The Green Deal or Green Deal for Europe is a set of policy initiatives by the European Commission with the goal of achieving climate neutrality by 2050. This initiative is intended to set a binding framework that will lead to a 55% reduction in EU greenhouse gas emissions by 2030 compared to 1990. The second objective is to transform the European economy for long-term sustainability.

 

One of the major EU initiatives that have emerged from the Green Deal is the Fit for 55 package. This introduces new rules in the areas of climate, energy and transport, such as rules on emissions trading, national reduction targets, emission standards, energy taxation and carbon offsetting.

 

The EU Taxonomy is a common European classification system for environmentally sustainable company activities. The system was developed to reveal the environmental impact of individual activities, which will affect companies' access to finance in terms of attracting investment, credit or subsidies, for example. 

The taxonomy defines six environmental objectives:

1. climate change mitigation;
2. adaptation to climate change;
3. sustainable use and protection of water resources;
4. transition to a circular economy (e.g. waste prevention and recycling);
5. pollution prevention and control;
6. protection and restoration of biodiversity and ecosystems.

A business's sustainability is assessed depending on whether it meets at least one of the objectives without significantly harming any of the other objectives.

 

The CSRD introduces major innovations in corporate reporting. The European Commission has drafted the Corporate Sustainability Reporting Directive (CSRD), which changes the rules and sets new requirements for reporting on the sustainability of a company's activities. The Directive is expected to be transposed into Czech law by the end of 2022 with obligations estimated to be in force from 2023. The new features include:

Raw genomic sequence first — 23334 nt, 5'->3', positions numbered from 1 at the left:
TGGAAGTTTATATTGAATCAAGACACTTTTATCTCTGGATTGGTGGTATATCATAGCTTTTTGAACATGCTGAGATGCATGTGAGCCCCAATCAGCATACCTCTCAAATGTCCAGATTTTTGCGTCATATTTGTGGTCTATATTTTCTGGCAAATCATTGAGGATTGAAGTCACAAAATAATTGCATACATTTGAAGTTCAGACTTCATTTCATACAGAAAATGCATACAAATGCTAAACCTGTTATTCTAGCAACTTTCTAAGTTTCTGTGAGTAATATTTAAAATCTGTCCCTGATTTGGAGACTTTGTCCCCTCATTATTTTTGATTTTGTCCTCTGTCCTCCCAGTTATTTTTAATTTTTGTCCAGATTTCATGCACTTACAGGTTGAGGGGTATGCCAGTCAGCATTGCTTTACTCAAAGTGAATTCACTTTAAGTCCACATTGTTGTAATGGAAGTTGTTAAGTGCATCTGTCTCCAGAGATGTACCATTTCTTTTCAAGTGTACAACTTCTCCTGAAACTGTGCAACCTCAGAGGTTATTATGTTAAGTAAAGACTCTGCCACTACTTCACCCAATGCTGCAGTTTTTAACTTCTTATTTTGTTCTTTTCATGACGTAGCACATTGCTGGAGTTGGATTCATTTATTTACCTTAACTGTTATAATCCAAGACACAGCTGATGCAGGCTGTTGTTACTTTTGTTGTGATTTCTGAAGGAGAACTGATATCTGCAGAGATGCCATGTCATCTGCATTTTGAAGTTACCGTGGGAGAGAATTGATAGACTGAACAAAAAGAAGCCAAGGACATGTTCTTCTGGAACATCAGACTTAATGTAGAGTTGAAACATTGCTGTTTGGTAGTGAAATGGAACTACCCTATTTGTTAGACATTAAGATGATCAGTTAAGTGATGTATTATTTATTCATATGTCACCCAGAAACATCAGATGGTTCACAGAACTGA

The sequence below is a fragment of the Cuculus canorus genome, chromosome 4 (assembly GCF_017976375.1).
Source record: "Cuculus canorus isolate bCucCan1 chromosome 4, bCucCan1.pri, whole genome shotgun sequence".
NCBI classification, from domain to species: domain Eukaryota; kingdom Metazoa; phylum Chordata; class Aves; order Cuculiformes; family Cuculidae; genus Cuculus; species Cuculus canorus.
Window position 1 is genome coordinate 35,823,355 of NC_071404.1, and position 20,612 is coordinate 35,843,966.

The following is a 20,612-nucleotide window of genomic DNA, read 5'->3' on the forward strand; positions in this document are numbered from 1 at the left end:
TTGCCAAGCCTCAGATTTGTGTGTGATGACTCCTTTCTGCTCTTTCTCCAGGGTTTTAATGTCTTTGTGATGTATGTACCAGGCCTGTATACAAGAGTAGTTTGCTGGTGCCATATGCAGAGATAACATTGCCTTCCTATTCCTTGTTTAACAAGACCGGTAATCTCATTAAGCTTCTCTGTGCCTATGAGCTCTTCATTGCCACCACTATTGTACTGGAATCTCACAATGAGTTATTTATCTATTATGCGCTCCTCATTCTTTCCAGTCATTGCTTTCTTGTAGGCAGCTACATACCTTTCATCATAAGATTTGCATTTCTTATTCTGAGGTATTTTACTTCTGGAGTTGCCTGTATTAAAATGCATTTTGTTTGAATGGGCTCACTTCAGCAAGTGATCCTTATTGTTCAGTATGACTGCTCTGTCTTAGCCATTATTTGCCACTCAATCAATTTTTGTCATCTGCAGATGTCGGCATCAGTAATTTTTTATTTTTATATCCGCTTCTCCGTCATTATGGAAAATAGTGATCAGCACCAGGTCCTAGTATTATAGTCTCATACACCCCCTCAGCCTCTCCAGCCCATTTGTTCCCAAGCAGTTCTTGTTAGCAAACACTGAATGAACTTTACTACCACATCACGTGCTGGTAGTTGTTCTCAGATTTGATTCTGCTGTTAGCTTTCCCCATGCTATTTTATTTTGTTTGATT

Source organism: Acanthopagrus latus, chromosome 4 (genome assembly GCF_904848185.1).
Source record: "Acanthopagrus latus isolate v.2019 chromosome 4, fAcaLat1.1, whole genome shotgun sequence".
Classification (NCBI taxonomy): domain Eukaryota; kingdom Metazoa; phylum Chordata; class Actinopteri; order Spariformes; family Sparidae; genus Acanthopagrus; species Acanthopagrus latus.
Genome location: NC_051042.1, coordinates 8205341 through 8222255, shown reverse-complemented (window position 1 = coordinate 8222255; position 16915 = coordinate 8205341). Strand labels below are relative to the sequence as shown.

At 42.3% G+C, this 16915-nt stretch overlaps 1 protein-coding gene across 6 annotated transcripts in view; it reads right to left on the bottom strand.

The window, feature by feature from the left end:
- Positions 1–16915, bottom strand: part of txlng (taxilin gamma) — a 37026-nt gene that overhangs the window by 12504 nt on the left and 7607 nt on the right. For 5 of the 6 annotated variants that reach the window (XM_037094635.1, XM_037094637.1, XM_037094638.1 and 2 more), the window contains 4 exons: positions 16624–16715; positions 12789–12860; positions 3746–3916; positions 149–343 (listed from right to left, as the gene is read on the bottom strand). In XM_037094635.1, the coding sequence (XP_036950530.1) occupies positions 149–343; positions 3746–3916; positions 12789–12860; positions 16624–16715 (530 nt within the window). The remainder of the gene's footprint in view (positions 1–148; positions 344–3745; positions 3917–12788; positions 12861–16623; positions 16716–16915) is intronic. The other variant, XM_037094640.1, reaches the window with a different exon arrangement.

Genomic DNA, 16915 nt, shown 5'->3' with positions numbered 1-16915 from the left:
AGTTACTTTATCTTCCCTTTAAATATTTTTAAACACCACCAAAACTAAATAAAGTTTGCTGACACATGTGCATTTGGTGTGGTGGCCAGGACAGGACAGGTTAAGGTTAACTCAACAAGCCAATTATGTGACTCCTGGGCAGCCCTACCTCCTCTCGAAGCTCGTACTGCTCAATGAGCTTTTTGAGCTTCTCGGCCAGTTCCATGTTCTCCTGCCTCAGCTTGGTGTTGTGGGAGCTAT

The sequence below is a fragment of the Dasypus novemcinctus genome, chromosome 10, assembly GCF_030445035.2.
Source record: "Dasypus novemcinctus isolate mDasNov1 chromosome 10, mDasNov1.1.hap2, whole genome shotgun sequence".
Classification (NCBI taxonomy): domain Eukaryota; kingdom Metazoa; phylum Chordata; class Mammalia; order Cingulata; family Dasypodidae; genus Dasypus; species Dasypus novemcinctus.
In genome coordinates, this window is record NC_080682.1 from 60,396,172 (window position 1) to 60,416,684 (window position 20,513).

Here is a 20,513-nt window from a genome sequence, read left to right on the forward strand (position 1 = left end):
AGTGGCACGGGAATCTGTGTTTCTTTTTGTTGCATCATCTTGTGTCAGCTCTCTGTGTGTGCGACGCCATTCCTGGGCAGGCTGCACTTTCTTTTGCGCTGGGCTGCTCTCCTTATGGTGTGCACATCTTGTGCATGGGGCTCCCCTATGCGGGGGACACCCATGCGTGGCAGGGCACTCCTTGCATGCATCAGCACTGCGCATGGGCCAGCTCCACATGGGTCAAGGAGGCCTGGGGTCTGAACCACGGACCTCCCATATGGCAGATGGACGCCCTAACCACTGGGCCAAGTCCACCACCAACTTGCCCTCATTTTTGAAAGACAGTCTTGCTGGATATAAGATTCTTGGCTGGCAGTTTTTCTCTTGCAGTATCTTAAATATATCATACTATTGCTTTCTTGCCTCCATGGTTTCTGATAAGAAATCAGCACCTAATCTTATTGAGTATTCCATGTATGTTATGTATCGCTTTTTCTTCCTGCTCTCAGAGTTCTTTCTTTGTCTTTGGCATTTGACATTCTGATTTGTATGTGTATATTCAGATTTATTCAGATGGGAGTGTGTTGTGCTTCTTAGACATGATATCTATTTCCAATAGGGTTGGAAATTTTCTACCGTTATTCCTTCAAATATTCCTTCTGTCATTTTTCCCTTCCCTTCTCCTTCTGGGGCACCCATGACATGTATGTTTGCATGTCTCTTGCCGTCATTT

• extension of obligations to companies with more than 250 employees and an annual turnover of more than EUR 50 million, or companies with an annual balance sheet total exceeding EUR 43 million or publicly traded companies;
  • clarification of reporting requirements under EU standards;
  • non-financial reporting will now be subject to mandatory audit.

 

Some of our upcoming seminars can help give you an overview of all the current requirements. Once you have the necessary information, you can then determine which ESG areas are most relevant for your company, whether in terms of risks, stakeholders or supply chains, business financing needs, publicly available subsidies or new legislation. 

Assess your company's strategy and business processes in terms of each part of the ESG framework. Evaluate the risks, gaps and opportunities identified. Plan steps and actions to improve them. This analysis may include, but is not limited to, measuring your carbon footprint and assessing opportunities to reduce it. Prepare an action plan to improve company processes, track progress on sustainable business and share your success with stakeholders. 

 

How can BDO help you in this area?


BDO experts have the knowledge and experience to help you develop or refine your ESG and sustainability strategy and policy. Our services include:
▷ ESG awareness raising, including seminars, webinars or e-learning ▷ Initial ESG analysis (ESG scoring) including identification of risks and opportunities for further development ▷ Measurement of carbon footprint ▷ Advice on process improvement following ESG analysis or carbon footprint measurement ▷ Setting up ESG reporting ▷ Audit of non-financial information and third-party assurance on ESG ▷ Advice on green finance

An example of our ESG services


All your annual results in one report. Integrated reporting, where organisations combine their annual financial reports with sustainability reports, is becoming a trend, particularly as it provides a broad view of the opportunities and threats to a company's long-term success. A properly integrated annual report will show your shareholders and other stakeholders how your business model and strategy can add value for them. It addresses all aspects of your business, from sustainability policies to the individual impacts they may have on your financial and non-financial goals. We are also able to provide the support and assistance you need in this area.